On 11 November 1919, one year after the end of World War 1, King George V asked the British public to observe a two-minute silence at 11am.
This was the first Armistice Day or Remembrance Day, known in France as, le jour du Souvenir ou le jour de l’Armistice. In America, they call it Veterans Day. The King made the request so that the thoughts of everyone could be concentrated on remembering the “glorious dead.”
General Haig described the day as a symbol of the Empire’s unity.
World War 1: Remembrance Day – the Glorious Dead
In 1921, the Earl Haig Fund, a charity for ex-servicemen, was launched, and the sale of red poppies marked the build-up to Remembrance Day.
But some saw the day as a propaganda campaign to justify the senseless and barbaric bloodletting and to entrench the position of the ruling class.
Haig was the British commander responsible for the mass slaughter at the battles of the Somme and Passchendaele.
He was nicknamed ‘Butcher Haig’ because of the two million British casualties suffered under his command.
The Somme: worst disaster of British Army
The first day on the Somme was the worst disaster in the history of the British army.
According to the Canadian War Museum:
Haig’s epic but costly offensives at the Somme and Passchendaele have become nearly synonymous with the carnage and futility of First World War battles.
Winston Churchill wrote:
Haig wore down alike the manhood and the guns of the British army almost to destruction.
Historian Liddle-Heart put it like this:
[Haig] was a man of supreme egoism and utter lack of scruple—who, to his overweening ambition, sacrificed hundreds of thousands of men.
In late July 1916, the Australians fought their first action in the Battle of the Somme at Pozières, the highest point on the Somme battlefield.
In less than seven weeks in the fighting at Pozières and Mouquet Farm three Australian divisions suffered 23,000 casualties.
Of these, 6,800 men were killed or died of wounds.
It was a loss comparable to the casualties sustained by the Australians over eight months at Gallipoli in 1915.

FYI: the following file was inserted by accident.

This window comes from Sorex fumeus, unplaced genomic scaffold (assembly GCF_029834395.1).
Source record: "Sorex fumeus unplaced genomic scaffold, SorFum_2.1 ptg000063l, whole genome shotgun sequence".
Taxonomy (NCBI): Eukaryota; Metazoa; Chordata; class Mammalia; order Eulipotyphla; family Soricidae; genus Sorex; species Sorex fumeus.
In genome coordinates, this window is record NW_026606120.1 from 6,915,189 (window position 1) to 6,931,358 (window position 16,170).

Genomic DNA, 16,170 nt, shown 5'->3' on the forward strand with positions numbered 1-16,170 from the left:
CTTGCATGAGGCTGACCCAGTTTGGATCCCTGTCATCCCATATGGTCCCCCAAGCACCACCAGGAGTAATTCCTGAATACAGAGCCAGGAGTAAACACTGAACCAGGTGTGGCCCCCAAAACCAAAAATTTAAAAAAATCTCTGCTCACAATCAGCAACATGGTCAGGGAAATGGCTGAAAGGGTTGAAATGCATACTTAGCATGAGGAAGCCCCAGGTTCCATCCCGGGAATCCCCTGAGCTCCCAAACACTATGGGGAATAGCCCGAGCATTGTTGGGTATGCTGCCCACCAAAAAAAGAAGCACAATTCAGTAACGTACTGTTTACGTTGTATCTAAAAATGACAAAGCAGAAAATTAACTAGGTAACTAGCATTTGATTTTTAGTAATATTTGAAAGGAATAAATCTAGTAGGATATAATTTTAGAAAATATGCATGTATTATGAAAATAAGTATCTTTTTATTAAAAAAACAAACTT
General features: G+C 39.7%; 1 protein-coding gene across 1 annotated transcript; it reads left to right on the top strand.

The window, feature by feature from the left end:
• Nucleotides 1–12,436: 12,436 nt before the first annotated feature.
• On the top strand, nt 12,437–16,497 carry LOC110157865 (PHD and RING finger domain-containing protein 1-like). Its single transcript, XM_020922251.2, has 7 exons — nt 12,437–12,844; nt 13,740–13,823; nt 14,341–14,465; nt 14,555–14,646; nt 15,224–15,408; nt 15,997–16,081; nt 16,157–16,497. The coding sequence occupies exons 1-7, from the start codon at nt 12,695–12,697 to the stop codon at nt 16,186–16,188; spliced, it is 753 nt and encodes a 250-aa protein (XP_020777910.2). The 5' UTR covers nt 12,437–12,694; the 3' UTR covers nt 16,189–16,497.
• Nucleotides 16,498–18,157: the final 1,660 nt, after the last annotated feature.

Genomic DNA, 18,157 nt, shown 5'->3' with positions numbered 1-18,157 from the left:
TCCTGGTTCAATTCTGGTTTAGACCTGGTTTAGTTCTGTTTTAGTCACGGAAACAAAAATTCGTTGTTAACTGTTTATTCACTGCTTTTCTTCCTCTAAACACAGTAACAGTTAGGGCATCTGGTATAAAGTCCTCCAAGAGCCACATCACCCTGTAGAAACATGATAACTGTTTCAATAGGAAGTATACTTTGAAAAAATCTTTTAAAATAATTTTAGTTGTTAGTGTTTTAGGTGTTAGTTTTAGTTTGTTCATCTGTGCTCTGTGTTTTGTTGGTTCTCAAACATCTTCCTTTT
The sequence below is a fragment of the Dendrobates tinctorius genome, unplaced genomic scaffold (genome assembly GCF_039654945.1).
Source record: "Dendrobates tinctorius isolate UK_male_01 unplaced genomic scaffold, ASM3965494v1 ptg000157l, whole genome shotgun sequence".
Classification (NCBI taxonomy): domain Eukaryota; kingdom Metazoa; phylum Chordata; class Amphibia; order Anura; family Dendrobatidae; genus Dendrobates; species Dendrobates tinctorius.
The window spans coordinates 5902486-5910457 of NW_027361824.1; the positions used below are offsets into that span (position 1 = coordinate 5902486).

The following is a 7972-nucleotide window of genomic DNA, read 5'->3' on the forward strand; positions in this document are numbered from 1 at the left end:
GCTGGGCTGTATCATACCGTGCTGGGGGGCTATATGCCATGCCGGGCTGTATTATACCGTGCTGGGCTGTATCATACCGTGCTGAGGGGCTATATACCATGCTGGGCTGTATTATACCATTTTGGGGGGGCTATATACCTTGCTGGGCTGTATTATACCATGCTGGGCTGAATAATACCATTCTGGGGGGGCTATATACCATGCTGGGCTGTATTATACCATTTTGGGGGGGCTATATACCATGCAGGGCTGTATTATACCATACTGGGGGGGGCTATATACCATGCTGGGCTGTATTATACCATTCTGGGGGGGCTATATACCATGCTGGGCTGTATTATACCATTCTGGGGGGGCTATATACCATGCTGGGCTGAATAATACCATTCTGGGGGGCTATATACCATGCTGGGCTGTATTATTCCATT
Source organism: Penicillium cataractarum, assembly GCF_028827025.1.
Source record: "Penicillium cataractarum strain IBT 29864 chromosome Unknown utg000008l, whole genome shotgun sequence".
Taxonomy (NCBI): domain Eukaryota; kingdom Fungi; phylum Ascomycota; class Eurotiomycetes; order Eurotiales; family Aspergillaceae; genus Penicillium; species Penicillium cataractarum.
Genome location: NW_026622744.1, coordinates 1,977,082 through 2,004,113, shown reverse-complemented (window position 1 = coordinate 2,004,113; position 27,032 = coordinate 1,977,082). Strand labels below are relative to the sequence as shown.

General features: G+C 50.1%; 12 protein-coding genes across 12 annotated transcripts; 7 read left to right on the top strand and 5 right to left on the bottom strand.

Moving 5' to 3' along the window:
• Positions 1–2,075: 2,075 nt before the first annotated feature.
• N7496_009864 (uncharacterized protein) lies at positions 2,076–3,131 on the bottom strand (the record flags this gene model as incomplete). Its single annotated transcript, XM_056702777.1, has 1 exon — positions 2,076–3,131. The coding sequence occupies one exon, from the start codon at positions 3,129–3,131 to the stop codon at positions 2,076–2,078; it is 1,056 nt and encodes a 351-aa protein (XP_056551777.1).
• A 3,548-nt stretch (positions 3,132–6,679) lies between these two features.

Unimaginable scale of barbarianism: World War I
World War 1 was different in scale from anything that had happened before. It plunged the world into an abyss of barbarism, destruction, suffering, grief beyond imagination—and death.
Vera Brittain, was an English Voluntary Aid Detachment (VAD) nurse, writer, feminist, and pacifist.
Vera’s 20-year-old fiance died of wounds sustained in the Somme Offensive, just two days before Christmas 1915. He was shot by a sniper and sustained catastrophic abdominal and spinal injuries. His last words on the battlefield were:
They got me in the stomach—and it’s bad.”
In her best-selling 1933 memoir ‘Testament of Youth’, she tells the story of her harrowing experiences in the First World War when she realised that soldiering wasn’t the glorious adventure that many young men were expecting.
Vera became strongly—and famously—associated with the peace movement, to which she was committed for the rest of her life.
World War 1: youth was the common thread
The vast majority of servicemen and women on all sides who were killed had one thing in common: YOUTH.
‘For the Fallen,’ by Lawrence Binyon, is about youth and death.
It is probably the most famous and widely read war poem in English. It is also known as ‘The Ode of Remembrance.’
They shall grow not old, as we that are left grow old:
Age shall not weary them, nor the years condemn.
At the going down of the sun and in the morning,
We will remember them.
Wilfred Owen expressed similar feelings in ‘Dulce et Decorum est’.
If you could hear, at every jolt, the blood
Come gargling from the froth-corrupted lungs,
Obscene as cancer, bitter as the cud
Of vile, incurable sores on innocent tongues,
My friend, you would not tell with such high zest
To children ardent for some desperate glory,
The old Lie: Dulce et decorum est
Pro patria mori.
Owen was killed in action exactly one week (almost to the hour) before the signing of the Armistice. His mother received the telegram informing her of his death on Armistice Day 1918, as church bells throughout the country rang to mark the end of World War 1.
On many monuments—if not most—to the victims of World War 1, the Great War, the citation coined by Rudyard Kipling appears: ‘The Glorious Dead’.
But one wonders how the dead would if they could answer the questions: “How do you feel about dying so young?” And, “Is there any prestige in being amongst the ‘glorious dead’?”
What do YOU think their answers would be? Share your thoughts and experiences with us in the comments.
1. Her Majesty The Queen lays a wreath at the Cenotaph 11.11.10 – via wikimedia
2. Blood swept lands and seas of red – Tower of London, 2014 – via wikipedia
3. Sir Douglas Haig – via wikipedia
4. The 1st Australian Division memorial inscription Pozières – via wikimedia Commons
5. Vera Brittain – via wikipedia
6. Women at war – via wikipedia